In Read This or Kill Yourself we get tough with you about your bookshelf and what had damn well better be on it.
It’s not often that I finish a book, especially one I really liked, where I have nothing to say. I tend to be able to situate it somewhere in my mind, somewhere among the various books of various types that I’ve sat down with, be it cultures or subcultures of literature, genre fiction, mass-market texts, or theory. Typically, I’m able to find some angle to enter with. But this book, Maud Casey’s The Man Who Walked Away, is not exactly typical. Let me explain.
Set in 19th century France during the dawn of psychiatry, this novel tells the story of Albert, a man who, again and again, wakes to find himself walking across Europe (from Paris to Constantinople and everywhere in between), pathologically walking, blacking out, masturbating, and walking some more, until one day, he walks himself back to his hometown and is placed in an asylum and under the care of the Doctor. But this isn’t exactly the story. The novel also tells the story of the Doctor, a man who’s unsatisfied with the current psychiatric suggestion that mental illness is neurological, who, in his own trauma, sees something in the newly arrived Albert and begins, in equal parts professional care-giving and obsession, to help Albert uncover if not the story of his illness, the source of it, the “invisible lesion” that set him walking in the first place.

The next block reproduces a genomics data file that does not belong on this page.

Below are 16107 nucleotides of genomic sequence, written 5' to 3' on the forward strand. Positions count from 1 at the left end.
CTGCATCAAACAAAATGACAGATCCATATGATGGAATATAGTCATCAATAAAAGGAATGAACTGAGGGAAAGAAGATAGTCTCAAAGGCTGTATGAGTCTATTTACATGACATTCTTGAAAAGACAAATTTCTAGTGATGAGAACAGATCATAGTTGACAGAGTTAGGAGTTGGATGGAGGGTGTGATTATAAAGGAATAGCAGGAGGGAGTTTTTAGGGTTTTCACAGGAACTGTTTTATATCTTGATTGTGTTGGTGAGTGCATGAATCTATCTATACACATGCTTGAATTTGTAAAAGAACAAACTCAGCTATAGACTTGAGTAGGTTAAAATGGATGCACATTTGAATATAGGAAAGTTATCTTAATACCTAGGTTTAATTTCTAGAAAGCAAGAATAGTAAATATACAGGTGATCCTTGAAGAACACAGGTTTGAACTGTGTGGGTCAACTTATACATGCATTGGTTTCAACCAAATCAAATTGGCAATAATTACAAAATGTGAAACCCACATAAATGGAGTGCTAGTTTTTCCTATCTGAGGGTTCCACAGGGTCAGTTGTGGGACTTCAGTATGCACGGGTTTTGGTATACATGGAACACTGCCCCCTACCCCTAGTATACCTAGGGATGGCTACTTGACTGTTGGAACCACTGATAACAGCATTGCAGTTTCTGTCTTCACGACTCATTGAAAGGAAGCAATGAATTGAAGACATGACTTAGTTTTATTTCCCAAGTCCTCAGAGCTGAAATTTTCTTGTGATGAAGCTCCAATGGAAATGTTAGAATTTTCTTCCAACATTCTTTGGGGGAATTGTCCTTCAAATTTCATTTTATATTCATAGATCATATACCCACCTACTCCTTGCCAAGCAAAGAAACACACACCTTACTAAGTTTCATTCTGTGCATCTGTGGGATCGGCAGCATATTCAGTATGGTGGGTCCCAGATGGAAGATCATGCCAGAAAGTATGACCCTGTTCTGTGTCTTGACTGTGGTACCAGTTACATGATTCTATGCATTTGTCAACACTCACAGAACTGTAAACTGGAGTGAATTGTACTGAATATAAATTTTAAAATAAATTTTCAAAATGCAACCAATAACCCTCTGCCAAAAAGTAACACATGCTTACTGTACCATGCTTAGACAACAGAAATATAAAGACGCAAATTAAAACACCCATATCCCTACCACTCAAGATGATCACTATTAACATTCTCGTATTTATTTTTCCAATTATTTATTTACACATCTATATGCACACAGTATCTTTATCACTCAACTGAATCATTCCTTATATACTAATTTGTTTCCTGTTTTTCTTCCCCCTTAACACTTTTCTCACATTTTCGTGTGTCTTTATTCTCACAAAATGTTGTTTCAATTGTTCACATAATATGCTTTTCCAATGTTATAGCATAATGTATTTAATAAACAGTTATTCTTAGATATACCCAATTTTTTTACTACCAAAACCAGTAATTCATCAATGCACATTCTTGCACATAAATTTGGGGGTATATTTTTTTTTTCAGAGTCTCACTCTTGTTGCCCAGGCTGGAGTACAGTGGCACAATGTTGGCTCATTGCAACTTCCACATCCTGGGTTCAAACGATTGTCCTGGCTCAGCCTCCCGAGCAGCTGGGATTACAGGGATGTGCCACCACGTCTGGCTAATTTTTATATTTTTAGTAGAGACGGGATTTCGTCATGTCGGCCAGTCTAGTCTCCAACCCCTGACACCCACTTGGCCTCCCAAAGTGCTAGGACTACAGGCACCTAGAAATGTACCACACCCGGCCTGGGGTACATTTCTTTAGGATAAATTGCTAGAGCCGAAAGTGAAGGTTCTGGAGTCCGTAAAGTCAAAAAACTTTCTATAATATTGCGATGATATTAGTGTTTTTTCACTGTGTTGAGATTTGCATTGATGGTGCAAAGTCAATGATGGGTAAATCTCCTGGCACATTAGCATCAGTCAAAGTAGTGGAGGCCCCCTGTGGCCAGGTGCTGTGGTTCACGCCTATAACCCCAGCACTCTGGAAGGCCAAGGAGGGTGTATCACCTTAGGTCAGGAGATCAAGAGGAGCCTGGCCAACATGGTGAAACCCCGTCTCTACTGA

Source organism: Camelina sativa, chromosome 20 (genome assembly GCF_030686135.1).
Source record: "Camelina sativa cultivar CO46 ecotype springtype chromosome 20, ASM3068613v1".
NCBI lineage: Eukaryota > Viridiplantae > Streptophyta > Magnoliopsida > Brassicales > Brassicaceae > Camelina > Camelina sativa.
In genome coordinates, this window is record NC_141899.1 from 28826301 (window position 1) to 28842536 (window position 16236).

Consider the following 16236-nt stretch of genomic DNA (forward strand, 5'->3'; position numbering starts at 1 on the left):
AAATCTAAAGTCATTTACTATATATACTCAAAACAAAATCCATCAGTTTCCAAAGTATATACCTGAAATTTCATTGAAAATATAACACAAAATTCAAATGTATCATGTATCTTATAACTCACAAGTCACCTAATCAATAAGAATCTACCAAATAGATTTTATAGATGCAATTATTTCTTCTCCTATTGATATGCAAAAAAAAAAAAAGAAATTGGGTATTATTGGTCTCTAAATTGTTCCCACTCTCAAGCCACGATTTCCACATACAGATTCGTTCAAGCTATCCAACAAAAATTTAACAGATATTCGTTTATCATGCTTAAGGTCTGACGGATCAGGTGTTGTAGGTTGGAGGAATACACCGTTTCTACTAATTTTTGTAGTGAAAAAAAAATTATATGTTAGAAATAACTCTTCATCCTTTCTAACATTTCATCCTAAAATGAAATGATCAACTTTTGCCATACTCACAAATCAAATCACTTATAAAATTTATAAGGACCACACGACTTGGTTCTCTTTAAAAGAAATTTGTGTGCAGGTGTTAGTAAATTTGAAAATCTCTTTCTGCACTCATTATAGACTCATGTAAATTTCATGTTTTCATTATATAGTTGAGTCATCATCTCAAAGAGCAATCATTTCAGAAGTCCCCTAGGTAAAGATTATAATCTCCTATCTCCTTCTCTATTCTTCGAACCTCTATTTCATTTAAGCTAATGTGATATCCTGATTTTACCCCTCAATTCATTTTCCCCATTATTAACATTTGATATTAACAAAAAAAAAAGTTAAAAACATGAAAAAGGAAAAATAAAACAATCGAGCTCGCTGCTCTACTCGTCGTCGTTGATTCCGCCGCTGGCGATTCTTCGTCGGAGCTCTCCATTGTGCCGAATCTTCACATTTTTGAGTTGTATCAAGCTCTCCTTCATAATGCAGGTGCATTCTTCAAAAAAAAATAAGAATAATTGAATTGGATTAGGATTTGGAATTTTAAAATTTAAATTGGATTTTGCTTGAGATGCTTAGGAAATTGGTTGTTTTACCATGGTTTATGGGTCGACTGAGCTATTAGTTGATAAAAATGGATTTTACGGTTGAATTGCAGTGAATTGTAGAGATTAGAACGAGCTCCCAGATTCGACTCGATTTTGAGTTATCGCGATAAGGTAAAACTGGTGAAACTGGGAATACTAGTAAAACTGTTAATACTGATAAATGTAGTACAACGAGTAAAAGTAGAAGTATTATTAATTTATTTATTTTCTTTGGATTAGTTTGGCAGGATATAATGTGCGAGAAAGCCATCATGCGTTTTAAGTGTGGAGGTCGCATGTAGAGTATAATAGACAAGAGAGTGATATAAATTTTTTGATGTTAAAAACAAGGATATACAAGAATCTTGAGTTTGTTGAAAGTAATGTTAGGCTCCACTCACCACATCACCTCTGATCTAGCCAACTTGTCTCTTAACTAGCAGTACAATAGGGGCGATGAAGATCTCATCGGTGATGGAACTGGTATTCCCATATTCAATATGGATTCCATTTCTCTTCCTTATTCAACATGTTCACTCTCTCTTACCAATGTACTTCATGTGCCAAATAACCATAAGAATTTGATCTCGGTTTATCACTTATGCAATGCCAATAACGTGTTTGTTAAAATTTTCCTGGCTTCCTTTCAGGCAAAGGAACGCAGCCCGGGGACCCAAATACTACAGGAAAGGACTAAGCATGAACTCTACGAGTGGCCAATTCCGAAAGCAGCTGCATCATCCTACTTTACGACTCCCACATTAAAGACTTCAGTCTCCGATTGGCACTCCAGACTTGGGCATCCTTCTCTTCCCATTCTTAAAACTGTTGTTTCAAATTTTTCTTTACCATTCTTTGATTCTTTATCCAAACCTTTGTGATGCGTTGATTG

Though that’s not exactly right either. The novel also sets out to tell the story of telling stories from pieces, of how to make coherence (and even something larger, art) arise from one man’s story with an unremembered plot, another man’s obsession whose motivations are similarly psychologically inaccessible, and from the voices of a handful of other patients at the asylum, each with their own invisible lesions, their own traumas that fail to cohere, become too large for them to bear, and which Casey consciously avoids fleshing out. In other words, this is not a psychological mystery during which we, with the help of the Doctor, piece back together anyone’s broken story as a way of healing, of getting over things. Instead, we get the pieces, the voices, the gaps in story and sense, and the story of using those gaps to create, in Casey’s words, “astonishment,” but that of a very particular, almost Stein-ien kind.
I really can’t help but recall the beginning of the “Objects” section in Gertrude Stein’s Tender Buttons:
A CARAFE, THAT IS A BLIND GLASS.
A kind in glass and a cousin, a spectacle and nothing strange a single hurt color and an arrangement in a system to pointing. All this and not ordinary, not unordered in not resembling. The difference is spreading.